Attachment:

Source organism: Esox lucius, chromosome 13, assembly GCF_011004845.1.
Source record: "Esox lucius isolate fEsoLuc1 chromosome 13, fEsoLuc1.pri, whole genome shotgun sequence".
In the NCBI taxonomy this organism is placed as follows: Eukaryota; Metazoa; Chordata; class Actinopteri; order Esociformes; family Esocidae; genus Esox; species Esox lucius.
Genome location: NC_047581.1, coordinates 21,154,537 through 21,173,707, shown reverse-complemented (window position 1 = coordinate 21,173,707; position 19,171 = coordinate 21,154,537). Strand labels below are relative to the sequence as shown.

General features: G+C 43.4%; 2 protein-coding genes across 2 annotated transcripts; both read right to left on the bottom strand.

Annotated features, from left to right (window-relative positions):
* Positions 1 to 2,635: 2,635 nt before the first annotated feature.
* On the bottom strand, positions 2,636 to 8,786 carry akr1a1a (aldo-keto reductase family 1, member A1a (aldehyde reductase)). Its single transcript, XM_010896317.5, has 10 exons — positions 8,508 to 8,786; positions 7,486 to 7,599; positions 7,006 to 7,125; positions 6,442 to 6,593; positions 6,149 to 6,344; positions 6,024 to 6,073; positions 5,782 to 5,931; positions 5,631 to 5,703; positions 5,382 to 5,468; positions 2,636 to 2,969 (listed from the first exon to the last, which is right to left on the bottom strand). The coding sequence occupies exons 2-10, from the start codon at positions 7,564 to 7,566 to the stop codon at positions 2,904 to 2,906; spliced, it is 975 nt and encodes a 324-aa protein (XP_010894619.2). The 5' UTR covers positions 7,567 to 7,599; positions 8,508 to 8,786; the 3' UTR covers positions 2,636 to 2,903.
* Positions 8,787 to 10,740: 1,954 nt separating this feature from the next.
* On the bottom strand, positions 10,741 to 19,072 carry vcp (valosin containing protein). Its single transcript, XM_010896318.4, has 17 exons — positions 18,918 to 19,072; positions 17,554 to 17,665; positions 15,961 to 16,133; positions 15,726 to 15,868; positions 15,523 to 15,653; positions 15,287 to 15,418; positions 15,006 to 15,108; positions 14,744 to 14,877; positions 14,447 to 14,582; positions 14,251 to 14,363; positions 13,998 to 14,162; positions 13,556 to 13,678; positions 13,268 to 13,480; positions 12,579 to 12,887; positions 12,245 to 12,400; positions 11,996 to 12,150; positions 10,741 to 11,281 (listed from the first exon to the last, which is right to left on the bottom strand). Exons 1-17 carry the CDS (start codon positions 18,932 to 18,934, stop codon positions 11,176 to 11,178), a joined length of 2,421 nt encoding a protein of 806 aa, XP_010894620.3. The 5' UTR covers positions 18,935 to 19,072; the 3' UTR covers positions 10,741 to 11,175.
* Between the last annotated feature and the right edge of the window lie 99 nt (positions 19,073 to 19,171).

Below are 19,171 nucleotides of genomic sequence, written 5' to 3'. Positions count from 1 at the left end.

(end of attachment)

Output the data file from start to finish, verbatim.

Source organism: Esox lucius, chromosome 13, assembly GCF_011004845.1.
Source record: "Esox lucius isolate fEsoLuc1 chromosome 13, fEsoLuc1.pri, whole genome shotgun sequence".
In the NCBI taxonomy this organism is placed as follows: Eukaryota; Metazoa; Chordata; class Actinopteri; order Esociformes; family Esocidae; genus Esox; species Esox lucius.
Genome location: NC_047581.1, coordinates 21,154,537 through 21,173,707, shown reverse-complemented (window position 1 = coordinate 21,173,707; position 19,171 = coordinate 21,154,537). Strand labels below are relative to the sequence as shown.

General features: G+C 43.4%; 2 protein-coding genes across 2 annotated transcripts; both read right to left on the bottom strand.

Annotated features, from left to right (window-relative positions):
* Positions 1 to 2,635: 2,635 nt before the first annotated feature.
* On the bottom strand, positions 2,636 to 8,786 carry akr1a1a (aldo-keto reductase family 1, member A1a (aldehyde reductase)). Its single transcript, XM_010896317.5, has 10 exons — positions 8,508 to 8,786; positions 7,486 to 7,599; positions 7,006 to 7,125; positions 6,442 to 6,593; positions 6,149 to 6,344; positions 6,024 to 6,073; positions 5,782 to 5,931; positions 5,631 to 5,703; positions 5,382 to 5,468; positions 2,636 to 2,969 (listed from the first exon to the last, which is right to left on the bottom strand). The coding sequence occupies exons 2-10, from the start codon at positions 7,564 to 7,566 to the stop codon at positions 2,904 to 2,906; spliced, it is 975 nt and encodes a 324-aa protein (XP_010894619.2). The 5' UTR covers positions 7,567 to 7,599; positions 8,508 to 8,786; the 3' UTR covers positions 2,636 to 2,903.
* Positions 8,787 to 10,740: 1,954 nt separating this feature from the next.
* On the bottom strand, positions 10,741 to 19,072 carry vcp (valosin containing protein). Its single transcript, XM_010896318.4, has 17 exons — positions 18,918 to 19,072; positions 17,554 to 17,665; positions 15,961 to 16,133; positions 15,726 to 15,868; positions 15,523 to 15,653; positions 15,287 to 15,418; positions 15,006 to 15,108; positions 14,744 to 14,877; positions 14,447 to 14,582; positions 14,251 to 14,363; positions 13,998 to 14,162; positions 13,556 to 13,678; positions 13,268 to 13,480; positions 12,579 to 12,887; positions 12,245 to 12,400; positions 11,996 to 12,150; positions 10,741 to 11,281 (listed from the first exon to the last, which is right to left on the bottom strand). Exons 1-17 carry the CDS (start codon positions 18,932 to 18,934, stop codon positions 11,176 to 11,178), a joined length of 2,421 nt encoding a protein of 806 aa, XP_010894620.3. The 5' UTR covers positions 18,935 to 19,072; the 3' UTR covers positions 10,741 to 11,175.
* Between the last annotated feature and the right edge of the window lie 99 nt (positions 19,073 to 19,171).

Below are 19,171 nucleotides of genomic sequence, written 5' to 3'. Positions count from 1 at the left end.